Excerpt from “Completely Empty Signifiers: ‘Dada’ and ‘Chan Buddhism’” (1988)

    Last May I came across an acquaintance in the street in Xiamen. We didn’t talk to each other but simply nodded and smiled. At that time I didn’t know the meaning of his smile, and I suppose he didn’t know what mine meant either: because I myself didn’t know why I smiled. I think there probably wasn’t even any particular meaning; it was just the contraction of facial muscles. We all experience this kind of situation many times a day; it has become the greeting ritual in modern society—a sign. Here, “smiling” is not, as is usually assumed, used to signify a sort of complicity, understanding, or even irony, because in most real-life situations, I smile before knowing what I wish to convey by it. With such an expression, however, people easily have this misunderstanding that “to signify” always exists before “the signified.” It is similar to the debate in psychological philosophy over whether we cry because we feel sad or whether it is the mechanism of crying that makes us feel sad. In psychological philosophy, this kind of discussion inevitably ends up in a vicious circle. Nevertheless, this question doesn’t exist in linguistics; there is no “before” and “after” of the signifying sign and the signified. From a linguistic perspective, “smiling”—the contraction of the orbicularis oris muscle, which has become accepted as a greeting ritual—is a sign, that is, the signifier associated with the signified. If “smiling” didn’t have “positive” meanings, such as understanding or complicity, or “negative” ones, such as indifference or irony, the sign of “smiling” would become completely empty. To put it simply, it’s a “completely empty signifier,” and I am particularly interested in this issue.

    Strictly speaking, the sign as a sign results from the inseparability of the signifier and the signified, as defined by Ferdinand Saussure. Take his metaphor of “a sheet of paper” for instance: it is impossible to cut the front without cutting the back at the same time; thus, the formulation of a “completely empty sign” is in itself a contradiction. This gives rise to two questions: (1) Are there any completely empty signifiers that are used as signs? (2) How can a signifier that originally included the signified become a completely empty signifier without the signified? Obviously, if question 2 is valid, then naturally question 1 is also valid. Question 2 deals with the historical development of terms. In some aspects, it is etymology, yet here it is more about art history within the history of terms, and the history of thoughts within the history of terms. In any case, we have to start the discussion with the current situation: the completely empty signifiers that are used as signs.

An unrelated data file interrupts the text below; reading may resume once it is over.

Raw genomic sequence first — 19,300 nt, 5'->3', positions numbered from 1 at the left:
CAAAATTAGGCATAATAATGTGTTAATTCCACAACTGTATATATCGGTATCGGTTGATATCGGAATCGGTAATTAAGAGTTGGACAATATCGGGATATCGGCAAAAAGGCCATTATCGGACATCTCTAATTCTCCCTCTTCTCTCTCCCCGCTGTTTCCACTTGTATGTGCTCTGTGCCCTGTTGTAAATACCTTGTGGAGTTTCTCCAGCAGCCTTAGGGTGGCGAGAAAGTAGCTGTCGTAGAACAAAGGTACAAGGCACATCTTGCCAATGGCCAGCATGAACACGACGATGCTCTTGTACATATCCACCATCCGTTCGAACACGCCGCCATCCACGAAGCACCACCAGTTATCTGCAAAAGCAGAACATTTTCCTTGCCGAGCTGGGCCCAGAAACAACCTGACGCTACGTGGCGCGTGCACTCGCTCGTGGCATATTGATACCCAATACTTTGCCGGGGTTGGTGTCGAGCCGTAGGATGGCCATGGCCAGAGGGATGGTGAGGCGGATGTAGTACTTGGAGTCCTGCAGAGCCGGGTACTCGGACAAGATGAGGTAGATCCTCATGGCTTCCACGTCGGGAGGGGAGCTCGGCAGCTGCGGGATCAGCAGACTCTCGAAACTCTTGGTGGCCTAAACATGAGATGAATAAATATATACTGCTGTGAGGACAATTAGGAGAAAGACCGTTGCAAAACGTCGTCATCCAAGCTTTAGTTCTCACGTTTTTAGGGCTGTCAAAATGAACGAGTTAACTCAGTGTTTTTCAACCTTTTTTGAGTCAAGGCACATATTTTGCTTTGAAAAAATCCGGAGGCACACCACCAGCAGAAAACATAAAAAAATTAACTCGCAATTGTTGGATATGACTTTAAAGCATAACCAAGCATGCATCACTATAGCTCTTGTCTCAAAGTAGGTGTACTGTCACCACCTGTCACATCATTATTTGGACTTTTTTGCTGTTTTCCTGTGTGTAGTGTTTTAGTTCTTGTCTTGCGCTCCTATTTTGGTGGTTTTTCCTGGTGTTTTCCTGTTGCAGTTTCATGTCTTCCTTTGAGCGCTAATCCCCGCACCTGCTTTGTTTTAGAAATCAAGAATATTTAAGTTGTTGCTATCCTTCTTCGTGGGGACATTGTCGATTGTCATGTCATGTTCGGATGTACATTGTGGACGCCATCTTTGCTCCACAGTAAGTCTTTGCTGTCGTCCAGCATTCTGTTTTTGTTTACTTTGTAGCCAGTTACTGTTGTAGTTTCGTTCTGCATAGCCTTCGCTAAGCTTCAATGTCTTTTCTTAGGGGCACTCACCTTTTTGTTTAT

Dada in Western modern art history and Chan Buddhism in the history of ancient Chinese thought can serve as examples of completely empty signifiers. Here the phrase “completely empty signifiers” doesn’t contain any ontological or metaphysical intention. “Empty” is used as the category diametrically opposed to “substantial,” without implying any metaphysical statement of “empty is substantial.” We’ll stick to the linguistic level, without going into an in-depth discussion.

    Chan Buddhism as a term in the history of ancient Chinese thought can be traced back to the Buddhist classics. In the Wudeng Huiyuan, or the Collection of Five Lamps, Volume 1: Buddha, it is noted: “Buddha sat on the peak of Vulture Mountain with an assembly of monks, he then picked up a flower and showed it to them. Everybody in the assembly remained silent, not knowing what he meant by this action. Only Mahakasyapa smiled. The Buddha then said: ‘I have the eye of the true law, the secret essence of Nirvana, the formless form and the ineffable Dharma which is not dependent on speech or words; a special transmission beyond all the other teachings. All this, I pass to Mahakasyapa.’”

    The latter part of this passage is purely metaphysical verbiage, while the former has the value of linguistic analysis. This is the site of signs with meanings—an assembly of monks; one versus the assembled people; the mode of the knowing versus the unknowing; the mode of the teacher lecturing; there are words to say; there is a message to pass on—this is the prerequisite, the context. Buddha picking up a flower and showing it to the assembled people is a sign, which must have some significance, although what it signifies is unclear. This hypothesis is conditioned by the context, by its mythological nature (the context of Buddha being the object of great worship), and also by the language (where there is a “signifier,” or “sound-image,” there must be a “signified,” or “concept”). Once these conditions become habits, the question of “hypothesis” no longer exists. Thus, “picking up a flower” is the signifier, and it does have the signified, although it requires the assembled people to guess. The combination of “picking up a flower and showing it to the assembled people” (the signifier) and the answer to be guessed at (the signified) enables “picking up a flower” to be passed on as a sign. In contrast, the combination of Mahakasyapa’s smiling (the signifier) and the answer that, likewise, needs to be guessed at (the signified) makes the smiling a sign one can reply with. Here we cannot regard the sign Mahakasyapa replied with (the signifier, “smiling”) as his particular understanding of “the signified” passed on by Buddha. Does Mahakasyapa’s smiling (the signifier) mean understanding or irony? That is to say, what is the signified it contains? (What did he understand, or what was he being ironical about?)

    Figure 1
    Figure 1